National assessments of money laundering risks: Stumbling at the start

Joras Ferwerda*, Peter Reuter

*Corresponding author for this work

Research output: Contribution to journalArticleAcademicpeer-review

Abstract

The Financial Action Task Force (FATF) requires national governments to demonstrate an understanding of the distribution of money laundering risks across different sectors of the financial system. Such understanding is the foundation for effective control of money laundering under the risk-based approach called for by the FATF. We analyzed the National Risk Assessments (NRAs) of eight systemically important countries before 2020 to test whether these demonstrated that basic understanding. The eight show very different conceptualizations, analytic approaches, and products. None showed more than minimal competence at risk assessment. For example, most relied largely on expert opinion, solicited, however, in ways that violated the well-developed methodology for eliciting expert opinion. They consistently misinterpreted Suspicious Activity Reports, the most fine-grained quantitative data available on money laundering, and failed to provide risk assessments relevant for policymakers. Only one described the methodology employed. Although conducting strong money laundering risk assessments is challenging, given the difficulty of estimating the extent of laundering in any sector, existing practices can be improved. We offer some potential explanations for the failure of governments to take this task seriously. The lack of involvement of risk assessment professionals is an important contributing factor to the weaknesses of the current NRAs.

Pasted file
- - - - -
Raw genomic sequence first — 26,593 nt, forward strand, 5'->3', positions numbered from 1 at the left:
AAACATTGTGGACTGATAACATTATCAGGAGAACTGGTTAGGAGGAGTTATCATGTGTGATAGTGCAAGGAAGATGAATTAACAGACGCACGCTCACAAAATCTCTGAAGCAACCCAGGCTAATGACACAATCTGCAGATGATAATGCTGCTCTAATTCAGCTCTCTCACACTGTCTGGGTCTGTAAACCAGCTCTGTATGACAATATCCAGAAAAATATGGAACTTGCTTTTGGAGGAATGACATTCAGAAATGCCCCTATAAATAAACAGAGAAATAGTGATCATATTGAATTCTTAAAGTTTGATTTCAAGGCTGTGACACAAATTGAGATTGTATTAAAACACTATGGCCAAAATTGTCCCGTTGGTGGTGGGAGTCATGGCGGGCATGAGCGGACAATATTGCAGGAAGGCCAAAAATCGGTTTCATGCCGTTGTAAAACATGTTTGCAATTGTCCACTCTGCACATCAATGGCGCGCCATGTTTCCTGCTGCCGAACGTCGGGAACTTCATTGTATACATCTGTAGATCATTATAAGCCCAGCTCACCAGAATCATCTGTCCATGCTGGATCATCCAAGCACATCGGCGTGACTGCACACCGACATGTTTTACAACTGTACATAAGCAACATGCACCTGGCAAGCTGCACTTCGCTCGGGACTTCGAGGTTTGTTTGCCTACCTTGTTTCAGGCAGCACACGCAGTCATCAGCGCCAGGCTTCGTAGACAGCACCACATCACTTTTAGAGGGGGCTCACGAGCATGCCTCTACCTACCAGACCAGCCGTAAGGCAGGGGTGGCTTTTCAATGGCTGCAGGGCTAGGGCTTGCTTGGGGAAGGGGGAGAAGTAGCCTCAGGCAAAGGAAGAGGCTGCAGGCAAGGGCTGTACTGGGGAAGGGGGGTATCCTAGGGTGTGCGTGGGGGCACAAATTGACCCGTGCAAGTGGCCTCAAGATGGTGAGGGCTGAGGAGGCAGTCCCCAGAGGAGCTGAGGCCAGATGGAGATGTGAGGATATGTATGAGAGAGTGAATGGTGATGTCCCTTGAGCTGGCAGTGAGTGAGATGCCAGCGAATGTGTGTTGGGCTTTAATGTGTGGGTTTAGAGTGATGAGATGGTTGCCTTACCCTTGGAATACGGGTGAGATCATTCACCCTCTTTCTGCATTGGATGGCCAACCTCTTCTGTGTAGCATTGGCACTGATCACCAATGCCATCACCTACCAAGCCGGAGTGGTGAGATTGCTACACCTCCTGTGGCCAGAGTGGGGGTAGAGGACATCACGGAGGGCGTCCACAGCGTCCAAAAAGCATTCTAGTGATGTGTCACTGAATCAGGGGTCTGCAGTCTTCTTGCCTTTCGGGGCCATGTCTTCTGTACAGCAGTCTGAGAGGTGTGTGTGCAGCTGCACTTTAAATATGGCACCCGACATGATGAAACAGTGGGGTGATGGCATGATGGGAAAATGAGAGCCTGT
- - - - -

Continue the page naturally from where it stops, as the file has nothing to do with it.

Original languageEnglish
JournalRisk Analysis
DOIs
Publication statusE-pub ahead of print - 18 Apr 2024

Keywords

  • Financial Action Task Force
  • money laundering
  • risk assessment

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